What’s Changed to Cause the Gold and Silver Breakout?
What’s Changed to Cause the Gold and Silver Breakout? by Tom Luongo for Gold, Goats and Guns
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Gold and silver had bang up weeks. Gold closed yesterday afternoon on a cash basis above $1900, at $1901.95 just $18 shy of the all-time high set in September 2011 at $1920.
Silver, which has famously lagged behind gold for two years now, finally broke through the post-Brexit vote high of $21.13 (again cash basis) on Monday and never looked back, exploding above $23 to close this week at $22.77 an ounce.
The weekly prints weren’t even completed yet when I start seeing the calls in my inbox saying they are incredibly overbought. It’s an easy position to take into a breakout because of indicators like 200 day moving averages and Bollinger bands, because these this indicators are all about mean reversion strategies.
And, yes, markets always revert to the mean. But they also stay irrational far longer than you can stay solvent. This is especially true when central banks around the world pump trillions into the markets to keep them from collapsing.
Markets don’t trade on fundamentals or statistical regressions of the past.
Markets are forward-looking.
They trade on momentum and sentiment.
Instead of piling on some, frankly, superficial technical analysis about how silver is now X% above its 200dma and that means it’s overbought, the question one should be asking is, “What in the holy hell is going on here?”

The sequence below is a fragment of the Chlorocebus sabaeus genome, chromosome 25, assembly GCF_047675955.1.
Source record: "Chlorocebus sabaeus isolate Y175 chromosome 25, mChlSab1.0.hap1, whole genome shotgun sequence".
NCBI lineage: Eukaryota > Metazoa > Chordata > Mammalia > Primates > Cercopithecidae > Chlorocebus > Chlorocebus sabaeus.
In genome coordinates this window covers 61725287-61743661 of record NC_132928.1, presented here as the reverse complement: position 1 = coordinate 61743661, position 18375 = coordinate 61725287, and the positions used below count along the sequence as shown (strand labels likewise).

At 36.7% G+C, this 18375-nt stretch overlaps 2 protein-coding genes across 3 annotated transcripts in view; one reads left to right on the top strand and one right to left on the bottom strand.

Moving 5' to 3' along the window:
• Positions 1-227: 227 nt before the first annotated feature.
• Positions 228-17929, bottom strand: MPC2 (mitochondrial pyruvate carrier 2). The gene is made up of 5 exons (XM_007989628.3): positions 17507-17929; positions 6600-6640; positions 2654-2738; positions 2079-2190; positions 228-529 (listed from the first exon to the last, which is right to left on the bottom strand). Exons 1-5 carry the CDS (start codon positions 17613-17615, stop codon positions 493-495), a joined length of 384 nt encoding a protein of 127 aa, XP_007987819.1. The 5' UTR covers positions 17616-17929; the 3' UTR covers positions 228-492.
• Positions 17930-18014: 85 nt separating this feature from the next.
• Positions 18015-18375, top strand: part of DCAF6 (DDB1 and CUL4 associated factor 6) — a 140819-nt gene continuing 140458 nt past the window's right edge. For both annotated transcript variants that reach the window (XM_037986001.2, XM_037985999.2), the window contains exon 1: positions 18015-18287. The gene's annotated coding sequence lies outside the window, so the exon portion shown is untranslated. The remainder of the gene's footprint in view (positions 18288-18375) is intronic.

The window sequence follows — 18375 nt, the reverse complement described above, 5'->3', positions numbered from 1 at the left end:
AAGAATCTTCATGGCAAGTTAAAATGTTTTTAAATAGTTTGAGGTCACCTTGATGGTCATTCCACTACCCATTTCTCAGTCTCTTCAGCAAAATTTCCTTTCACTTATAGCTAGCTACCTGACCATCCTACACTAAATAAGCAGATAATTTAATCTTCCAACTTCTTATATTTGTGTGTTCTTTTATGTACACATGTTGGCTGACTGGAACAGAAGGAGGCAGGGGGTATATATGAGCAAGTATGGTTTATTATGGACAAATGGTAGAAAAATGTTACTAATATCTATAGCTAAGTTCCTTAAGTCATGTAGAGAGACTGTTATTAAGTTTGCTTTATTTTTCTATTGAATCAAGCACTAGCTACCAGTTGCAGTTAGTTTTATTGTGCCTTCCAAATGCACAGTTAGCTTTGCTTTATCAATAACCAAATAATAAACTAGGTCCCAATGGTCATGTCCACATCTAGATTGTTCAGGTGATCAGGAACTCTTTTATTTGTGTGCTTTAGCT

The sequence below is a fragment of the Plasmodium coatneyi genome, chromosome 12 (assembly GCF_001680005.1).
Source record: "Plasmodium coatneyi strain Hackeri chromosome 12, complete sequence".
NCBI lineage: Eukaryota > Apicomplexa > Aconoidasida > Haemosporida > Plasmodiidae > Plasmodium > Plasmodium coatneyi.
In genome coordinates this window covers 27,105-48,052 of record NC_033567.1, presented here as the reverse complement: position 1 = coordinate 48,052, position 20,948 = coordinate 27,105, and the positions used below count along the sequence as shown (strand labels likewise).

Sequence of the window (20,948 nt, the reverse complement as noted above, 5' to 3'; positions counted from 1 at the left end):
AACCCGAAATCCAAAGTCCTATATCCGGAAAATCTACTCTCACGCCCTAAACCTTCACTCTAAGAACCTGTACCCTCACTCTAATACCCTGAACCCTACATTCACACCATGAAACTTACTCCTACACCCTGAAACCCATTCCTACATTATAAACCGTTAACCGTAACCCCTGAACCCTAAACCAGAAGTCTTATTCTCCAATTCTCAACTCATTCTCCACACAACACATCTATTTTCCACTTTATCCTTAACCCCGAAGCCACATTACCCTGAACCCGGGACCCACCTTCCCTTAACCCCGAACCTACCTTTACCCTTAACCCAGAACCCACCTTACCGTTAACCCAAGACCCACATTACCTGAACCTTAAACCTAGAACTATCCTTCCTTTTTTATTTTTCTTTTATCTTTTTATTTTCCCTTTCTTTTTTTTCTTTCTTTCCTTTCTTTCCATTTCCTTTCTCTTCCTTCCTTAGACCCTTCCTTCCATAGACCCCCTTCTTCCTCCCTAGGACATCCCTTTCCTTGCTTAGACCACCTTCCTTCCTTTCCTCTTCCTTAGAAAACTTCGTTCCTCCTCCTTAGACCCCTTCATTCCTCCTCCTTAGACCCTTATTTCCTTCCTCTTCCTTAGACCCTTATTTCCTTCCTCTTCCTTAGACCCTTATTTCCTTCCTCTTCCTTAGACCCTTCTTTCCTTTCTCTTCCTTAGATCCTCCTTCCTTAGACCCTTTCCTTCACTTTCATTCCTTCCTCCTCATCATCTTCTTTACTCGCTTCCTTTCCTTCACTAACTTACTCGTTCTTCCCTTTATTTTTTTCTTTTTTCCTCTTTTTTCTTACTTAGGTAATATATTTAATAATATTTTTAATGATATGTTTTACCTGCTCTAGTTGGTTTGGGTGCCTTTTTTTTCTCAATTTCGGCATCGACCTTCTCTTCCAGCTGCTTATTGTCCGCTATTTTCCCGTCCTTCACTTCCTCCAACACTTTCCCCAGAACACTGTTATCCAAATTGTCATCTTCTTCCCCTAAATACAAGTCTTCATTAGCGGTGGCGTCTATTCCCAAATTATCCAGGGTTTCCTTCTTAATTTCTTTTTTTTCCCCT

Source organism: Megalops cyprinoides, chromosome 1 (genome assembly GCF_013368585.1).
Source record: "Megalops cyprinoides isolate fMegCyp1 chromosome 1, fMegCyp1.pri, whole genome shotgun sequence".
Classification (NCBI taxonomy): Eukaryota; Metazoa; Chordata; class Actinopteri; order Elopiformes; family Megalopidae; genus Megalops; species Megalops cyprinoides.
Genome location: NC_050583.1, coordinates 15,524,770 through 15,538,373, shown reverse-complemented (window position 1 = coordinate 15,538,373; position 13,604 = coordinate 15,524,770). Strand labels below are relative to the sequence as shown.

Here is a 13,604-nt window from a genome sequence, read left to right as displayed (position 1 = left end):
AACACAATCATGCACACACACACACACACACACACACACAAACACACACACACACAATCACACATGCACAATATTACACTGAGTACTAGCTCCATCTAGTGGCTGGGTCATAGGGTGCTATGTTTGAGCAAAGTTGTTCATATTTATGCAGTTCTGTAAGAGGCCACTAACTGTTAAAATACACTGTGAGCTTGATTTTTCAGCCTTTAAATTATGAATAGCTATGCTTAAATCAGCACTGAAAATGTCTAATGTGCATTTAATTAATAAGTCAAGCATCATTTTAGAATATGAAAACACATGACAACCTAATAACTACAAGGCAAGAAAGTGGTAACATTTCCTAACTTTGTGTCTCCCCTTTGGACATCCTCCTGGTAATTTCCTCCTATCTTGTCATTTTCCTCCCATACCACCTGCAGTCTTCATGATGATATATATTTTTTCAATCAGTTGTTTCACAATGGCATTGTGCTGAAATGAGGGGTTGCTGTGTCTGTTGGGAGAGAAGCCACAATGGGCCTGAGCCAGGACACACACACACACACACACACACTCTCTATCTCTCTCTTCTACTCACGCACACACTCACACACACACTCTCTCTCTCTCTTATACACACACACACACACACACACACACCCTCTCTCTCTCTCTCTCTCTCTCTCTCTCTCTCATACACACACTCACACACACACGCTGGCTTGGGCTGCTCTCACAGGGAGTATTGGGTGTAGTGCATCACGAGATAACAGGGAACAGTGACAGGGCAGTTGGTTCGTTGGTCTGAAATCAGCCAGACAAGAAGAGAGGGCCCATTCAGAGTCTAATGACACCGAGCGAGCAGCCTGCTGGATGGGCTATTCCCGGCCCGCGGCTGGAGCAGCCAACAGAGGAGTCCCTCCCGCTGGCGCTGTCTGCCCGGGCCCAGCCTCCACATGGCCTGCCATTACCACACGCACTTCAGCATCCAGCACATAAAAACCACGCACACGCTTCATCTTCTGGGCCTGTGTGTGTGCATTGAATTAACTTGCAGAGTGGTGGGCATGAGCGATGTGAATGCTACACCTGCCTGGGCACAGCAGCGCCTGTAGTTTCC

I think there are a number of factors at play that have all lined up to answer that question.
The first is the most important, which I’ll focus on. This week’s proximate cause was the breakdown of the U.S. dollar index (USDX) because of the shift in the political and fiscal structure of the European Union. The USDX had been plumbing recent lows as the markets bought into a reflation trade surrounding the end of the COVID-19 lockdown around the world.
Gradually, all that money that was stuffed into the hands of the banks, the hedge funds and Blackrock as the U.S. treasury’s agent bid asset prices higher, honestly, across the board, with the exception of oil.
U.S. bond yields are at historic lows, stocks historic highs, gold now within $20 of its all-time high. But, what drove the USDX to new lows?
Why was the U.S. dollar the only thing seemingly on sale?
The sharp rise in the euro thanks to a successful European budget and COVID-19 crisis summit, the outcome of which, by the way, was never in doubt.
Because currency traders are now betting the farm — or at least signaling that they want to — that the European Union will now become a proper political and fiscal entity since the European Commission now has both taxing and spending authority directly.
This has been the thing the markets have been punishing the euro for for years. And now the process has begun.
The euro blew through the March high when capital flew out of U.S. assets for a short time to quell European bank solvency fears and then promptly rushed right back out the minute the worst of the crisis ended.
You look at this weekly chart of the euro and tell me markets give a rat’s ass about 200 day moving averages in a crisis (shaded area of extreme volatility)?